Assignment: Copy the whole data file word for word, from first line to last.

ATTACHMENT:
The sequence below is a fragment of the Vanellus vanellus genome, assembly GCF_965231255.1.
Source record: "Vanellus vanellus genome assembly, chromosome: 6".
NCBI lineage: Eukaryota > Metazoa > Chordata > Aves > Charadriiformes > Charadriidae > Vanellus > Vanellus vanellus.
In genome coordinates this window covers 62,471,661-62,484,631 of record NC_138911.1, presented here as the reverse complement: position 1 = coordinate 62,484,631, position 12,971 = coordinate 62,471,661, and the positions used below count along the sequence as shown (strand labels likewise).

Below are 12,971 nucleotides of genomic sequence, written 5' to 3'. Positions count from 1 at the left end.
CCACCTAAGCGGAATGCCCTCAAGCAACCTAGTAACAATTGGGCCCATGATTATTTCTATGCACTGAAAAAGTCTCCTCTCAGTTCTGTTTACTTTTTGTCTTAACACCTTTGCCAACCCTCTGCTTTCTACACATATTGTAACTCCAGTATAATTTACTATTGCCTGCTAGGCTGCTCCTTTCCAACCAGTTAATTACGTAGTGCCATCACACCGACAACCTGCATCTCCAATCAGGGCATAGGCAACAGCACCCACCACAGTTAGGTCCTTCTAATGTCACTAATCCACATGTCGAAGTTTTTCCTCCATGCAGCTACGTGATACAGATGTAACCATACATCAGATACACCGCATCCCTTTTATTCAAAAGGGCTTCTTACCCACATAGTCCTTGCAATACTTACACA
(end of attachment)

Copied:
The sequence below is a fragment of the Vanellus vanellus genome, assembly GCF_965231255.1.
Source record: "Vanellus vanellus genome assembly, chromosome: 6".
NCBI lineage: Eukaryota > Metazoa > Chordata > Aves > Charadriiformes > Charadriidae > Vanellus > Vanellus vanellus.
In genome coordinates this window covers 62,471,661-62,484,631 of record NC_138911.1, presented here as the reverse complement: position 1 = coordinate 62,484,631, position 12,971 = coordinate 62,471,661, and the positions used below count along the sequence as shown (strand labels likewise).

Below are 12,971 nucleotides of genomic sequence, written 5' to 3'. Positions count from 1 at the left end.
CCACCTAAGCGGAATGCCCTCAAGCAACCTAGTAACAATTGGGCCCATGATTATTTCTATGCACTGAAAAAGTCTCCTCTCAGTTCTGTTTACTTTTTGTCTTAACACCTTTGCCAACCCTCTGCTTTCTACACATATTGTAACTCCAGTATAATTTACTATTGCCTGCTAGGCTGCTCCTTTCCAACCAGTTAATTACGTAGTGCCATCACACCGACAACCTGCATCTCCAATCAGGGCATAGGCAACAGCACCCACCACAGTTAGGTCCTTCTAATGTCACTAATCCACATGTCGAAGTTTTTCCTCCATGCAGCTACGTGATACAGATGTAACCATACATCAGATACACCGCATCCCTTTTATTCAAAAGGGCTTCTTACCCACATAGTCCTTGCAATACTTACACA